Ordinary crystals had been considered the best structure for making junctions in photonic circuits. But the researchers proved for the first time that quasicrystal structures are better for trapping and redirecting light because their structure is more nearly spherical. Their model, which had the same symmetry as a soccer ball, showed that the quasicrystal design could block light from escaping no matter which direction it traveled.
The finding represents an advance for the burgeoning field of photonics — in which light replaces electricity as a means for transmitting and processing information — and could lead to the development of faster telecommunications and computing devices.
“The search for a structure that blocks the passage of light in all directions has fascinated physicists and engineers for the past two decades,” said Princeton physicist Paul Steinhardt , a co-author of the Nature paper, who invented the concept of quasicrystals with his student Dov Levine at the University of Pennsylvania in 1984.
“Controlled light can be directed, switched and processed like electrons in an electronic circuit, and such photonic devices have many applications in research and in communications,” Steinhardt noted.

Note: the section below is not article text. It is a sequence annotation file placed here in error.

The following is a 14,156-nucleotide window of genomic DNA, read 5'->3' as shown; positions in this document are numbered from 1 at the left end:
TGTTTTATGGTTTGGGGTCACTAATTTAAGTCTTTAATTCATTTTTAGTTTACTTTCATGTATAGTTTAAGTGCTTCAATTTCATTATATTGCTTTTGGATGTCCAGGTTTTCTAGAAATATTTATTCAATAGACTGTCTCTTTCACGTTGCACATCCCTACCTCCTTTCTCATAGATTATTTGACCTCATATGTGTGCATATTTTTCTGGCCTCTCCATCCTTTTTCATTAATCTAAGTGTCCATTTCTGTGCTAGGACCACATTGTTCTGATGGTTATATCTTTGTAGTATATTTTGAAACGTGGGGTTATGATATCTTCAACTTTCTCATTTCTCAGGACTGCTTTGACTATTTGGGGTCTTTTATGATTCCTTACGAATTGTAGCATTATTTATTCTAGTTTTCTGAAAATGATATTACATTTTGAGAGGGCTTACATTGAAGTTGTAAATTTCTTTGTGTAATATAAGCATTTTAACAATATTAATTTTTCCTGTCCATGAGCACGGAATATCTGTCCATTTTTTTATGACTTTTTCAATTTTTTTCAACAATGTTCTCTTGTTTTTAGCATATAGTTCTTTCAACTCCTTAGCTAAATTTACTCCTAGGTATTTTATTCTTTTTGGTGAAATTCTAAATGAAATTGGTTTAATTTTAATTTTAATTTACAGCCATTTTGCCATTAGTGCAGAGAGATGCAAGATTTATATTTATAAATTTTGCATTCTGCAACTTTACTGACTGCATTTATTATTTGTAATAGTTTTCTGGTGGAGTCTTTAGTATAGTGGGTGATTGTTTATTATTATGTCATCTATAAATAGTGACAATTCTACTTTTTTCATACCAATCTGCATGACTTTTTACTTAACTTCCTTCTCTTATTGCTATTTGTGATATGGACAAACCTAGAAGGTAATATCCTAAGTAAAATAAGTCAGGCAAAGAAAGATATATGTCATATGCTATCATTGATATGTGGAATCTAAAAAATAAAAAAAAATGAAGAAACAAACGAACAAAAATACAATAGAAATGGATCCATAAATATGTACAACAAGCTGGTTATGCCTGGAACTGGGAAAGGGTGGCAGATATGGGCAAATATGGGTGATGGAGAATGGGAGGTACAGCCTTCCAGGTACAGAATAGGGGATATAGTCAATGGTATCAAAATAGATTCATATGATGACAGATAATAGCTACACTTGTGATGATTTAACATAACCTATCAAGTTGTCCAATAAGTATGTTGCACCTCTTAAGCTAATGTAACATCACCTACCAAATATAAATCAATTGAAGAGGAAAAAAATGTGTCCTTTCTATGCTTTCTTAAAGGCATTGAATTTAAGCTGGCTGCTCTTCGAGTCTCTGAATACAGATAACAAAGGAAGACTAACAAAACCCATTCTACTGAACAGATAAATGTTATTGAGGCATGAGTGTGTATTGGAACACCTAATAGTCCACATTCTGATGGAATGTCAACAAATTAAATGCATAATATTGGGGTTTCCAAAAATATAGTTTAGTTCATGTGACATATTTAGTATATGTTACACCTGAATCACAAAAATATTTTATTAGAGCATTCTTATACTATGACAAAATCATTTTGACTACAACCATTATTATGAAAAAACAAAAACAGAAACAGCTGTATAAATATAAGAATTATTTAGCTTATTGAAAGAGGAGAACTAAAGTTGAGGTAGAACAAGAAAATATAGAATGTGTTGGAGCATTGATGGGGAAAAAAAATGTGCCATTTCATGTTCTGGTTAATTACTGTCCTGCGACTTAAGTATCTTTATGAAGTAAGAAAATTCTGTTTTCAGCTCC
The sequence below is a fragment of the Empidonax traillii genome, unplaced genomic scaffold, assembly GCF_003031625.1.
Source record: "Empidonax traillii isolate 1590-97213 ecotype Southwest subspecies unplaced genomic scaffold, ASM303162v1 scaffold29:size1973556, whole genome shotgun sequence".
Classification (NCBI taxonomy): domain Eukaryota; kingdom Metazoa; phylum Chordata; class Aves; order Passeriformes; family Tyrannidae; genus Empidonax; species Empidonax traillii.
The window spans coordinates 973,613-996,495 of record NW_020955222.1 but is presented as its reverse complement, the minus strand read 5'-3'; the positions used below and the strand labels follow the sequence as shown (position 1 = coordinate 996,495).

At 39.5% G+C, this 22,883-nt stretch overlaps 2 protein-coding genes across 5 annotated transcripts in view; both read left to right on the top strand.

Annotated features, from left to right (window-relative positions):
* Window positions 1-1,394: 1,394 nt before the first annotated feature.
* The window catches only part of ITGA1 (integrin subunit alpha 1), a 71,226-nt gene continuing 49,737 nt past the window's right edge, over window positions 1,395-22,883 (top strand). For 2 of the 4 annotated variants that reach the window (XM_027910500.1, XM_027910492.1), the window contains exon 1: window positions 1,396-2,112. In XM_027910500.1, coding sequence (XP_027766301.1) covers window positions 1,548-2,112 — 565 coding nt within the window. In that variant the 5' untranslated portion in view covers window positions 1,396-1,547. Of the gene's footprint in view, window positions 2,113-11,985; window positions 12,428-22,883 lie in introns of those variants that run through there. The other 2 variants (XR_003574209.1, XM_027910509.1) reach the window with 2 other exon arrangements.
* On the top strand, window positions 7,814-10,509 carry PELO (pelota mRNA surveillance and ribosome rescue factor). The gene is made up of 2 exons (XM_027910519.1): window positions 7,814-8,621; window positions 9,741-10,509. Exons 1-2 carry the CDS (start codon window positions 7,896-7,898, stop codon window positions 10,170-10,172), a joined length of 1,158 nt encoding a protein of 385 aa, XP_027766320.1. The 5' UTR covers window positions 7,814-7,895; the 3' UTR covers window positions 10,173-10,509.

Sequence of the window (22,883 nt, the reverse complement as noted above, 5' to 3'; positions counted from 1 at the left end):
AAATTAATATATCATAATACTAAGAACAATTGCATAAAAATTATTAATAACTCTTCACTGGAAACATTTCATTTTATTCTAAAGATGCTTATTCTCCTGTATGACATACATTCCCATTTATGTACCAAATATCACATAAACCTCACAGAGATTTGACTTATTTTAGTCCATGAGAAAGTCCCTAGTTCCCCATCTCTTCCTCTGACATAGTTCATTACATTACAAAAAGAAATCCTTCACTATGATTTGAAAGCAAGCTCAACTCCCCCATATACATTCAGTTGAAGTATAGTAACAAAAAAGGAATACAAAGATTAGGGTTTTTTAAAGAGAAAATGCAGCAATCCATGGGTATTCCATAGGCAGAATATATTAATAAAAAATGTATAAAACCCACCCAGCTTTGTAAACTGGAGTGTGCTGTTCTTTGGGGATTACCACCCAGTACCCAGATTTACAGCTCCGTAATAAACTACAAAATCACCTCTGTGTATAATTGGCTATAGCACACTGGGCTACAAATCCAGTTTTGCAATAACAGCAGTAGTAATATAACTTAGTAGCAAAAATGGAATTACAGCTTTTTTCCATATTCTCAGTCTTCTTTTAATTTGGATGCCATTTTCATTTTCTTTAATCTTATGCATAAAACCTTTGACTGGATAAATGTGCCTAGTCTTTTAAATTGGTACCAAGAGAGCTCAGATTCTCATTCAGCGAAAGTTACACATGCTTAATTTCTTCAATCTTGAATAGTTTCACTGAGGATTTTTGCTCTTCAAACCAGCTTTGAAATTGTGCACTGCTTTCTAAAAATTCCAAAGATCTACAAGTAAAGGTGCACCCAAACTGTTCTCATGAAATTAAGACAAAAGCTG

Co-author Paul Chaikin, a former Princeton professor now at the Center for Soft Matter Research at New York University, said, “Ultimately, photonics is a better method for channeling information than electronics — it consumes less energy and it’s faster.”
The paper’s other co-authors are Weining Man, who worked on the project as part of her doctoral thesis in Princeton’s physics department, and Mischa Megens, a researcher at Philips Research Laboratories in the Netherlands.
To conduct their experiment, the researchers constructed the world’s first model of a three-dimensional photonic quasicrystal, which was a little larger than a softball and made from 4,000 centimeter-long polymer rods. They observed how microwaves were blocked at certain angles in order to gauge how well the structure would control light passing through it.
Building the physical model was a breakthrough that proved more valuable than using complex mathematical calculations, which had been a hurdle in previous efforts to evaluate the effectiveness of photonic quasicrystals in blocking light.
“The pattern in which photons are blocked or not blocked had never really been computed,” Steinhardt said. “In the laboratory, we were able to construct a device that was effectively like doing a computer simulation to see the patterns of transmission.”
Chaikin added, “We showed that it has practical applications, and we also found out some properties of quasicrystals that we didn’t know before.”
The researchers are now exploring ways of miniaturizing the structure in order to utilize the device with visible light instead of microwaves. They also are examining whether the quasicrystal designs may be useful in electronic and acoustic applications.
Further details and images related to the study are available at: http://wwwphy.princeton.edu/~steinh/quasiphoton/